Grass identification is a key skill for the greenkeeper and over at the Bowls Central Academy the students have been spending a fair bit of time recently finding out about that and all of the things that can go wrong on and under the green. They have then applied this learning to their own greens to enable them to develop a sound maintenance and renovation program for their greens.
One job that everyone leaves until last in green evaluation due to its apparent complexity, is the seemingly daunting task of grass identification. Daunting, because it requires you to differentiate between different grasses.
And of course at first glance grass is just grass…isn’t it? How on earth do you tell different grasses apart?
Well that is exactly what the Introduction to Greenkeeping Students are doing this week!
There is a big history, or at least evolutionary lesson to be milked here, but for now, as way of introduction I will keep it short.
Grasses evolved around 70 million years ago, but at that time wouldn’t really have resembled the grasses we are familiar with today. In fact it took a a very long time for the turf grasses (those that have a tendency to form a tight knit and close mown turf) we know and love to evolve from these early specimens, a period of around 40 million years to be imprecise!
At times in the past when I’ve had the unenviable task of lecturing on the History and Development of Golf, I’ve occasionally had an internal chuckle at the faces on the students when I start the lesson as far back as the Cretaceous Period (70 million years ago).
To get the full puzzled effect I quickly start to put up photos of sheep and explain that with no sheep (and maybe rabbits) there would be no golf. That usually gets us up to tea break, after which many of the students won’t return, only to find out later that they missed a great story that puts what we do as greenkeepers into context.
I am only partly joking when I do all of this, because the truth is that the grasses we now rely on to form fine turf bowling greens and golf greens, wouldn’t be here if it wasn’t for the Bovidae, or cattle and sheep to me and you.
It is the continual evolution through natural selection to withstand grazing (and thrive in a grazed environment) that has resulted in plants that form tight knit turfs and which can withstand the closest of mowing by us.
That’s as far as I’m going to take that story for now, but we will get into it in much more detail in a higher level course on Turf Grass Science later.
Grass Identification, some common Turf Grasses
Now though, as you are still trying to evaluate your green, we need to figure out a way of differentiating between the different common turf grasses we will typically find on a bowling green.
The Grass Plant
Regardless of Species (eg Agrostis), Genus (eg capillaris) or Cultivar (eg Arrowtown, or the specific variety of a plant, usually named by breeders), grass plants are all made of similar structures and it is these structures we use to tell them apart. Have a look at this generic, fully grown grass plant diagram from the University of Missouri Extension:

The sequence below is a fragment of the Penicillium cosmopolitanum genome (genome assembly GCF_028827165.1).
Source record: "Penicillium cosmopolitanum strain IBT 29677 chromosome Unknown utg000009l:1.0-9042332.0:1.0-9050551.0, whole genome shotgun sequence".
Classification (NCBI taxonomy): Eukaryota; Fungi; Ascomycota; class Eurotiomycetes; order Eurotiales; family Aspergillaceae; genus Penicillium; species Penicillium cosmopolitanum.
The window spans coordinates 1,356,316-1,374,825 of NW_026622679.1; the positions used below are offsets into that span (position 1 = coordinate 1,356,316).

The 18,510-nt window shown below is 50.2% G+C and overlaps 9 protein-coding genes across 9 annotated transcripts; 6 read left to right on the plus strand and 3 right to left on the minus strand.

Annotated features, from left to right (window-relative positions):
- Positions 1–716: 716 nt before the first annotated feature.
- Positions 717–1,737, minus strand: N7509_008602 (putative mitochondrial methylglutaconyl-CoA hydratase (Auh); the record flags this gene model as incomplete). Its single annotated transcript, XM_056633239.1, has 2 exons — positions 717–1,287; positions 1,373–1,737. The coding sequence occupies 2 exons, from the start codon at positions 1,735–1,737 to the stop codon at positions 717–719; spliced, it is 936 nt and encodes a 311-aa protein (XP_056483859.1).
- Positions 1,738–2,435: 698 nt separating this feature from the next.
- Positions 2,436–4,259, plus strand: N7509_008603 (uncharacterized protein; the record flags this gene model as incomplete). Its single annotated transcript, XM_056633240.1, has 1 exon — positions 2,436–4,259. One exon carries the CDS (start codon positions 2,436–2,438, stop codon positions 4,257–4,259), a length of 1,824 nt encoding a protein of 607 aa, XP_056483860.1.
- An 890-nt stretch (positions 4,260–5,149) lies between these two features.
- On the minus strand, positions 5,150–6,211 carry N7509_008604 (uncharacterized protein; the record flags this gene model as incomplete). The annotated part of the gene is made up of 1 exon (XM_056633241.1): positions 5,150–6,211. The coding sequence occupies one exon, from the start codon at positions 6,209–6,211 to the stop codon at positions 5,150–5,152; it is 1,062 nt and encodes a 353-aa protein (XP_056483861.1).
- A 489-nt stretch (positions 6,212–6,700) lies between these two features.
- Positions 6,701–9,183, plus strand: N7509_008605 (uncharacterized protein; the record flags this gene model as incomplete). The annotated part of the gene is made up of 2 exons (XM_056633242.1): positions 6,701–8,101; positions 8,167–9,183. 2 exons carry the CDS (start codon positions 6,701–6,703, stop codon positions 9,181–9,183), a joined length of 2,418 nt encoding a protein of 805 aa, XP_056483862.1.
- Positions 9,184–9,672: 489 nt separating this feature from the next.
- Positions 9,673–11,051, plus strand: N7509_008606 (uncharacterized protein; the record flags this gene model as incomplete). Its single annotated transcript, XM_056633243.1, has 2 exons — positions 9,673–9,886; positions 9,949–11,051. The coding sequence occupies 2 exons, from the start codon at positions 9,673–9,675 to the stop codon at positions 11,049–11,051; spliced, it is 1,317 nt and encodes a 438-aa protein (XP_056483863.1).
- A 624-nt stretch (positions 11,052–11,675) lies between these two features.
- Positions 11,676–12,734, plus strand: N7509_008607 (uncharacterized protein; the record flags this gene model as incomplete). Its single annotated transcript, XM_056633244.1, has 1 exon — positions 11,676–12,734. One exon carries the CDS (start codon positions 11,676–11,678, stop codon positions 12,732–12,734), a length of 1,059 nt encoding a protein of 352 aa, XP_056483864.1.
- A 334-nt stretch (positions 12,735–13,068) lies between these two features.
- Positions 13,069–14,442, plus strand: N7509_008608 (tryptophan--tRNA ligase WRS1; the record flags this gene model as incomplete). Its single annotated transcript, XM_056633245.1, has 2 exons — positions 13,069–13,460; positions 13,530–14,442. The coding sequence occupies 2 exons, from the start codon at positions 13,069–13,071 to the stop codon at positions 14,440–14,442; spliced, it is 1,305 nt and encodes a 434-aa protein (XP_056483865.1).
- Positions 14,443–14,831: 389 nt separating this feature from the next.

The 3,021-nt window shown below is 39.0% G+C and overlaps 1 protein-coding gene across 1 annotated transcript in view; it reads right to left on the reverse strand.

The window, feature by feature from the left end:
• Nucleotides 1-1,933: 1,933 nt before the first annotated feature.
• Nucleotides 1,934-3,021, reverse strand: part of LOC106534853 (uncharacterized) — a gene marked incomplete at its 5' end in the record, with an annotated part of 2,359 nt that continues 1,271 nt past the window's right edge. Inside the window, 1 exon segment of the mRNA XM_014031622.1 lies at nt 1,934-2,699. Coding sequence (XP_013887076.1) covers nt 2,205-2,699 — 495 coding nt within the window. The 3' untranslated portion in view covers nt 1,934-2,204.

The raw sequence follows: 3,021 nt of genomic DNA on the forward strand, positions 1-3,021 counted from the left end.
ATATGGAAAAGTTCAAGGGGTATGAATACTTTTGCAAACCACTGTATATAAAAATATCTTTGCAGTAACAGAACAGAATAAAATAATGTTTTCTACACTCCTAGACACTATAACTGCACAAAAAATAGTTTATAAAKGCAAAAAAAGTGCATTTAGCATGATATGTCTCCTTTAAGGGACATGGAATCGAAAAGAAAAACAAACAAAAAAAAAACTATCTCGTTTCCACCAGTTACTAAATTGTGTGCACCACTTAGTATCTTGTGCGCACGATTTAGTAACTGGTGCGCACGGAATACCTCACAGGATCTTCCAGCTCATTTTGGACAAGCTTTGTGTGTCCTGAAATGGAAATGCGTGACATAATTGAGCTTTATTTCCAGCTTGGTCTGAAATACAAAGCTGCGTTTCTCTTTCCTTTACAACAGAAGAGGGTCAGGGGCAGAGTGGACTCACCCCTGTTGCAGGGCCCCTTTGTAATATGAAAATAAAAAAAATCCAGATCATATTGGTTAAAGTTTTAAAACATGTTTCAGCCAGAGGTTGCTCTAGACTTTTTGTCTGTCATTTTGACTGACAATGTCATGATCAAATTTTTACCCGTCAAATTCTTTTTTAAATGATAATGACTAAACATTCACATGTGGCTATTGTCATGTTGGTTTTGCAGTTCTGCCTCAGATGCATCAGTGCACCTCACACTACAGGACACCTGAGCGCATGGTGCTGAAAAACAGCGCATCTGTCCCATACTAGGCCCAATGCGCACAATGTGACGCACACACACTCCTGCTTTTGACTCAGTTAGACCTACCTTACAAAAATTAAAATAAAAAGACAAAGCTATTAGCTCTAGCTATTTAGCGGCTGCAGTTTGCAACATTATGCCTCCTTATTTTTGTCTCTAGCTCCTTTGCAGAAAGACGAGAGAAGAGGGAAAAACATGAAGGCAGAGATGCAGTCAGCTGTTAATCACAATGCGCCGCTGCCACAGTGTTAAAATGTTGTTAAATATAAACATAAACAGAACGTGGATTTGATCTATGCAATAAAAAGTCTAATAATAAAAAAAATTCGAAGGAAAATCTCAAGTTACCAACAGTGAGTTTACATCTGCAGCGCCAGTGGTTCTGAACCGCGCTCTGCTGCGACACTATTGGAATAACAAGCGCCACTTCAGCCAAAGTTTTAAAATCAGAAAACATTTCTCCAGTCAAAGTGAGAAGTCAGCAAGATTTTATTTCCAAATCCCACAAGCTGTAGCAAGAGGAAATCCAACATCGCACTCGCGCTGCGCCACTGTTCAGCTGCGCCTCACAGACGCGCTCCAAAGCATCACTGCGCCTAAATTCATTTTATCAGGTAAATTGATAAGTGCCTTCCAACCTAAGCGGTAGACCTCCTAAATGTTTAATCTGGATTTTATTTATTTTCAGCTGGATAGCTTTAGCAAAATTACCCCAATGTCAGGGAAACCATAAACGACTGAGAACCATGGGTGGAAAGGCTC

For now, we won’t worry too much about every single detail of this plant, but let’s look at some of the main distinguishing features in more depth, what they’re called and what they do.
A grass shoot is simply what you see above in the diagram. A grass shoot consists of a central stem, from which leaves appear on alternate sides at nodes. This is essentially a grass plant.
The main stalk of the plant is called the stem which might look like the erect central stem in our diagram with nodes that are quite far apart (long internodes).
It could have no noticeable internodes and have closely stacked nodes at the bottom. This is called a crown.
The stem could also be a laterally growing one with long internodes. These are known as Stolons or Rhizomes depending on their configuration.
This is a joint or bulbous area on the stem which contains meristematic tissue, which can produce leaves, roots or branches. This is a very important structure for the plant’s ability to recover from environmental stresses and/or grazing (mowing).
This is simply the section of stem between two nodes. Slicing through an internode will stimulate a growth response (roots or shoots) from the nodes on either side.
Leaves grow out laterally from the stem and are borne on alternate nodes. A leaf consists of a flattish upper blade growing out from a basal sheath which encircles the stem. The leaf is the main site on the plant where food production (Photosynthesis) occurs.
This is the lower tubular portion of the leaf that surrounds the stem.
You will often hear the grass plant crown mentioned in relation to scalping with the mower. If the Crown is damaged then that shoot or plant will die.
The Crown is a structure at the base of the grass plant, which you can think of as a stack of stem nodes with no visible stem to speak of. In other words there are no internodes. Roots and new stems are initiated from the Crown.
Grass Identification, can you tell your Poa from your Agrostis?
The above is an extract from the unit: Identifying Common Turfgrasses in the Bowls Central Academy, which is part of the Introduction to Greenkeeping Course designed specifically for Bowling Greenkeepers.
You can learn the ropes of greenkeeping including grass identification starting today by joining the Academy today.